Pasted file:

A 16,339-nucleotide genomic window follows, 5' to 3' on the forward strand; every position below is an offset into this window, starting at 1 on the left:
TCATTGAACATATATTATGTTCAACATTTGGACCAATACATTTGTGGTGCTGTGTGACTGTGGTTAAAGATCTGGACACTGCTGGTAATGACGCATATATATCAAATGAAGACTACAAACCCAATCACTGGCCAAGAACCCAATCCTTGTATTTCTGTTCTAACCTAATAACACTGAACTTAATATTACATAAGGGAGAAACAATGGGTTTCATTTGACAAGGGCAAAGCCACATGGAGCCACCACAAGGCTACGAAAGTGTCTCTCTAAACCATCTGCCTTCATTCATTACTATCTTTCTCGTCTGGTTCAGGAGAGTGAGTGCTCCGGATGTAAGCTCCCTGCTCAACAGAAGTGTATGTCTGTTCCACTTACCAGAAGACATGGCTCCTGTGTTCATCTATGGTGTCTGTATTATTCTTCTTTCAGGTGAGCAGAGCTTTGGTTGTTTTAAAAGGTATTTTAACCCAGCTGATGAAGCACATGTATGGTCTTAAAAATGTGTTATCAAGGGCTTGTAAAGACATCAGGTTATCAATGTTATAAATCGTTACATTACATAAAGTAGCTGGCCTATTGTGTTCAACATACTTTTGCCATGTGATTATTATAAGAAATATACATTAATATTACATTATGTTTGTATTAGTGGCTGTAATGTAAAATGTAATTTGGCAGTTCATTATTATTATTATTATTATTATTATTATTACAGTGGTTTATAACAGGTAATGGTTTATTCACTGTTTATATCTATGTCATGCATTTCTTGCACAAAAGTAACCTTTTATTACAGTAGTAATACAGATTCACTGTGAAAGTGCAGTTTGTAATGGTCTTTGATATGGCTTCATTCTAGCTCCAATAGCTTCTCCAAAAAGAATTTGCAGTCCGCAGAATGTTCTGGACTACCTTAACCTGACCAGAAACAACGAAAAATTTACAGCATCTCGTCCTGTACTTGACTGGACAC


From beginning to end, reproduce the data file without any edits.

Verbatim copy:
A 16,339-nucleotide genomic window follows, 5' to 3' on the forward strand; every position below is an offset into this window, starting at 1 on the left:
TCATTGAACATATATTATGTTCAACATTTGGACCAATACATTTGTGGTGCTGTGTGACTGTGGTTAAAGATCTGGACACTGCTGGTAATGACGCATATATATCAAATGAAGACTACAAACCCAATCACTGGCCAAGAACCCAATCCTTGTATTTCTGTTCTAACCTAATAACACTGAACTTAATATTACATAAGGGAGAAACAATGGGTTTCATTTGACAAGGGCAAAGCCACATGGAGCCACCACAAGGCTACGAAAGTGTCTCTCTAAACCATCTGCCTTCATTCATTACTATCTTTCTCGTCTGGTTCAGGAGAGTGAGTGCTCCGGATGTAAGCTCCCTGCTCAACAGAAGTGTATGTCTGTTCCACTTACCAGAAGACATGGCTCCTGTGTTCATCTATGGTGTCTGTATTATTCTTCTTTCAGGTGAGCAGAGCTTTGGTTGTTTTAAAAGGTATTTTAACCCAGCTGATGAAGCACATGTATGGTCTTAAAAATGTGTTATCAAGGGCTTGTAAAGACATCAGGTTATCAATGTTATAAATCGTTACATTACATAAAGTAGCTGGCCTATTGTGTTCAACATACTTTTGCCATGTGATTATTATAAGAAATATACATTAATATTACATTATGTTTGTATTAGTGGCTGTAATGTAAAATGTAATTTGGCAGTTCATTATTATTATTATTATTATTATTATTATTACAGTGGTTTATAACAGGTAATGGTTTATTCACTGTTTATATCTATGTCATGCATTTCTTGCACAAAAGTAACCTTTTATTACAGTAGTAATACAGATTCACTGTGAAAGTGCAGTTTGTAATGGTCTTTGATATGGCTTCATTCTAGCTCCAATAGCTTCTCCAAAAAGAATTTGCAGTCCGCAGAATGTTCTGGACTACCTTAACCTGACCAGAAACAACGAAAAATTTACAGCATCTCGTCCTGTACTTGACTGGACAC